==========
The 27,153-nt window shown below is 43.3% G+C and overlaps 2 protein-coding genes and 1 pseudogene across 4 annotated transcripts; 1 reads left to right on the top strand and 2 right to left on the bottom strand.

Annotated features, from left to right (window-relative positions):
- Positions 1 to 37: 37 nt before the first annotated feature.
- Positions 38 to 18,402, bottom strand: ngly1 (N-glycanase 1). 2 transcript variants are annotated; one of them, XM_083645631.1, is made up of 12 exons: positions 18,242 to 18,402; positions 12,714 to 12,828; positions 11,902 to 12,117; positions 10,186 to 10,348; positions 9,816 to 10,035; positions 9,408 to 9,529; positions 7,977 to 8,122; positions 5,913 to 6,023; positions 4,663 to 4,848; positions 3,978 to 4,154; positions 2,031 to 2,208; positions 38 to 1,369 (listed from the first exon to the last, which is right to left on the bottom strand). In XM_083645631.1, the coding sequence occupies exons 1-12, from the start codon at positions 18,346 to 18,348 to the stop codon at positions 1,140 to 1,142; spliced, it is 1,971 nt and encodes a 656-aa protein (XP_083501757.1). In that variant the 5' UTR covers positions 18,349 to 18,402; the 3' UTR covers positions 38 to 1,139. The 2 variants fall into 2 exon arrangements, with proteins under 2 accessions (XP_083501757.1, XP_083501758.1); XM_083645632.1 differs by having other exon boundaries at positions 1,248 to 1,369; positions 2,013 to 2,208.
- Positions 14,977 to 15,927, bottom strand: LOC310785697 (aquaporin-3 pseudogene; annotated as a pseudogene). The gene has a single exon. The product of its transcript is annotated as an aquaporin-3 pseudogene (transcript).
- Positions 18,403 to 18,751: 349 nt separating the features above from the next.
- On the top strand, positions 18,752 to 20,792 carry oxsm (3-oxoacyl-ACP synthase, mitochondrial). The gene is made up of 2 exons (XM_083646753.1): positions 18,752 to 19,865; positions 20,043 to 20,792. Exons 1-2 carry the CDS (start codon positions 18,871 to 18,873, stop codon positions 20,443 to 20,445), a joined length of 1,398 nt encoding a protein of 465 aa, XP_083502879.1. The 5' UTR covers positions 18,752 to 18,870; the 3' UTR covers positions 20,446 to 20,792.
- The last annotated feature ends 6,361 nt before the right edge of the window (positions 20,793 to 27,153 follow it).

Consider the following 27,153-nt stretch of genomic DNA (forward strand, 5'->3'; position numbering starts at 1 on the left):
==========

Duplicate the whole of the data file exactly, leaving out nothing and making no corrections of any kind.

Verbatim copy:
The 27,153-nt window shown below is 43.3% G+C and overlaps 2 protein-coding genes and 1 pseudogene across 4 annotated transcripts; 1 reads left to right on the top strand and 2 right to left on the bottom strand.

Annotated features, from left to right (window-relative positions):
- Positions 1 to 37: 37 nt before the first annotated feature.
- Positions 38 to 18,402, bottom strand: ngly1 (N-glycanase 1). 2 transcript variants are annotated; one of them, XM_083645631.1, is made up of 12 exons: positions 18,242 to 18,402; positions 12,714 to 12,828; positions 11,902 to 12,117; positions 10,186 to 10,348; positions 9,816 to 10,035; positions 9,408 to 9,529; positions 7,977 to 8,122; positions 5,913 to 6,023; positions 4,663 to 4,848; positions 3,978 to 4,154; positions 2,031 to 2,208; positions 38 to 1,369 (listed from the first exon to the last, which is right to left on the bottom strand). In XM_083645631.1, the coding sequence occupies exons 1-12, from the start codon at positions 18,346 to 18,348 to the stop codon at positions 1,140 to 1,142; spliced, it is 1,971 nt and encodes a 656-aa protein (XP_083501757.1). In that variant the 5' UTR covers positions 18,349 to 18,402; the 3' UTR covers positions 38 to 1,139. The 2 variants fall into 2 exon arrangements, with proteins under 2 accessions (XP_083501757.1, XP_083501758.1); XM_083645632.1 differs by having other exon boundaries at positions 1,248 to 1,369; positions 2,013 to 2,208.
- Positions 14,977 to 15,927, bottom strand: LOC310785697 (aquaporin-3 pseudogene; annotated as a pseudogene). The gene has a single exon. The product of its transcript is annotated as an aquaporin-3 pseudogene (transcript).
- Positions 18,403 to 18,751: 349 nt separating the features above from the next.
- On the top strand, positions 18,752 to 20,792 carry oxsm (3-oxoacyl-ACP synthase, mitochondrial). The gene is made up of 2 exons (XM_083646753.1): positions 18,752 to 19,865; positions 20,043 to 20,792. Exons 1-2 carry the CDS (start codon positions 18,871 to 18,873, stop codon positions 20,443 to 20,445), a joined length of 1,398 nt encoding a protein of 465 aa, XP_083502879.1. The 5' UTR covers positions 18,752 to 18,870; the 3' UTR covers positions 20,446 to 20,792.
- The last annotated feature ends 6,361 nt before the right edge of the window (positions 20,793 to 27,153 follow it).

Consider the following 27,153-nt stretch of genomic DNA (forward strand, 5'->3'; position numbering starts at 1 on the left):